Recent industry checks indicate a slowdown in PC builds in the second half of 2020, while Intel Corporation INTC is likely to continue losing share in the client and server CPU markets, according to Goldman Sachs.
The Intel Analyst: Goldman Sachs analyst Toshiya Hari downgraded Intel from Neutral to Sell and reduced the price target from $65 to $54.
The Intel Thesis: Hari named six reasons for the bearish turn in a Monday downgrade note. (See his track record here.)
- PC demand set to weaken: Strength in the first half of 2020 was driven by employees moving to a work-from-home environment and PC purchases to meet online learning needs for children, the analyst said. This strength does not represent a fundamental change in the market’s long-term growth profile, Hari said, adding that PC demand and notebook CPU shipments may decline over the coming quarters.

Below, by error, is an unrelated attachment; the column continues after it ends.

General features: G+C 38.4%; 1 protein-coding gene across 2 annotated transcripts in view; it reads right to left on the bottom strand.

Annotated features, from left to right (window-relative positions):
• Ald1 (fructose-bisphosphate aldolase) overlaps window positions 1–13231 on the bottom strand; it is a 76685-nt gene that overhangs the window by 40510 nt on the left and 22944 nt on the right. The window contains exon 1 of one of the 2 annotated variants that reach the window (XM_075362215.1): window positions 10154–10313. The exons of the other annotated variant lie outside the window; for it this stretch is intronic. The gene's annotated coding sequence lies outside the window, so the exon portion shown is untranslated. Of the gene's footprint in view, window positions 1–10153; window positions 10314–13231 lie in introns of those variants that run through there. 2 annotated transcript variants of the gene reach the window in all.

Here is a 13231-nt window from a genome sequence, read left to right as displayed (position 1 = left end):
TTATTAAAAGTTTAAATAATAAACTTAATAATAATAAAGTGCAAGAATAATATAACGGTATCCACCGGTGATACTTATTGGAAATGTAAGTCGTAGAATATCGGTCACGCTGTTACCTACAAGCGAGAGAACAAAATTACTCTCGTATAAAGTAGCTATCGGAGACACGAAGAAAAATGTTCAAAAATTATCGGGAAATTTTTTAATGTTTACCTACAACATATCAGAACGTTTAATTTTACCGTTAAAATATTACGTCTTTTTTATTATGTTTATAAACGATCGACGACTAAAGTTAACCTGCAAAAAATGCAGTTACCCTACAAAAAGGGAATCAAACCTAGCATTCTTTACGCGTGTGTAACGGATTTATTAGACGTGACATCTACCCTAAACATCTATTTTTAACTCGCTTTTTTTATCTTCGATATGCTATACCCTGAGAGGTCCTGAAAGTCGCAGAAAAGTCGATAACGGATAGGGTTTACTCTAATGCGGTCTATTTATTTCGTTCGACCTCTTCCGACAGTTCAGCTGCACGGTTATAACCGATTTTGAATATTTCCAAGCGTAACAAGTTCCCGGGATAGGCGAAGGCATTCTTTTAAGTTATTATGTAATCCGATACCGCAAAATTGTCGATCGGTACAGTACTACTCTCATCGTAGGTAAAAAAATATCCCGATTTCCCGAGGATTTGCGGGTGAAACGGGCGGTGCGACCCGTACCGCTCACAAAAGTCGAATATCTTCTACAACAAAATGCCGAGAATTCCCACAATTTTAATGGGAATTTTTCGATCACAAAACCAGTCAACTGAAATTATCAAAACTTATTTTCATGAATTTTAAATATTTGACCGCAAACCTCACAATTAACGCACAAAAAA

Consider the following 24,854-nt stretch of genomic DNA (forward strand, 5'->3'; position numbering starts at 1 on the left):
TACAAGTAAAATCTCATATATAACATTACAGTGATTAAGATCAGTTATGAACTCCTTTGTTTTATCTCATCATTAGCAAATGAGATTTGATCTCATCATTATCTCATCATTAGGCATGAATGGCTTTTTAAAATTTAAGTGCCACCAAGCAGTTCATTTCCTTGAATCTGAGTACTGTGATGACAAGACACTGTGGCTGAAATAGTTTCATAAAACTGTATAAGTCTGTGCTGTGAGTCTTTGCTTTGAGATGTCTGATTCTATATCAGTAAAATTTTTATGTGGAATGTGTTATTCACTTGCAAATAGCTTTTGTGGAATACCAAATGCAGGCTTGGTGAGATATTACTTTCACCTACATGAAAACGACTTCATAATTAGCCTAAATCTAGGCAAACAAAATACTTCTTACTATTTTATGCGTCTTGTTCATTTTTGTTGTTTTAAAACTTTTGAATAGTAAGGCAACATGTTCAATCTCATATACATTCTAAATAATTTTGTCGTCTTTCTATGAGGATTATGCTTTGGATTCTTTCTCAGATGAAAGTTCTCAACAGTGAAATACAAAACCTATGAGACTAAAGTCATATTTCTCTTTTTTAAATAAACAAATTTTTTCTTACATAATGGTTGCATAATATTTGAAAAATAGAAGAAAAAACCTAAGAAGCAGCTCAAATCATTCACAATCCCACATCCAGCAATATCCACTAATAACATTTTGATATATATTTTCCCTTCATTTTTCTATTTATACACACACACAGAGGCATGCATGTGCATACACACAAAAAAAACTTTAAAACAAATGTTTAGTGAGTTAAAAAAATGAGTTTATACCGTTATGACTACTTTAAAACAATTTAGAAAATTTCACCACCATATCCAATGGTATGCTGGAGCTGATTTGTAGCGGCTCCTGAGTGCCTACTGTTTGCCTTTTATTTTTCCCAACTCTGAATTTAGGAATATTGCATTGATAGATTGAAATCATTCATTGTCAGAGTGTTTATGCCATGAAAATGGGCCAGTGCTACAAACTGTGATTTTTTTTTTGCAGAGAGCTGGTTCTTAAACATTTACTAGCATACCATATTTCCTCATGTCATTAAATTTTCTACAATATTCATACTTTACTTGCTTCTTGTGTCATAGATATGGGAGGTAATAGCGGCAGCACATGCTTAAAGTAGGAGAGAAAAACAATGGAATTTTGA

- Weak enterprise spending: Enterprise & Government, within Intel’s Data Center Group, could come under pressure over the next few quarters as a strained economy forces Enterprise customers to spend more prudently, the analyst said.
- Market share still headed south: Competitive headwinds are likely to persist as peers gain momentum in the client and server end markets, he said.
- Capital intensity to stay elevated: As the manufacturing process grows in complexity, elevated capital expenditures will continue to weigh on gross margins, Hari said.
- Rate of opex efficiency gains to slow: While management has already executed significant cost cuts, Intel will need to invest to defend share in its traditional markets and compete in non-traditional markets, the analyst said.
- Memory pricing to revert lower: Recent industry checks indicate a decline in memory pricing in the second half and in 2021 given the uncertain demand environment, according to Goldman Sachs.
INTC Price Action: Intel shares were trading 0.31% higher at $59.31 at the time of publication Monday.
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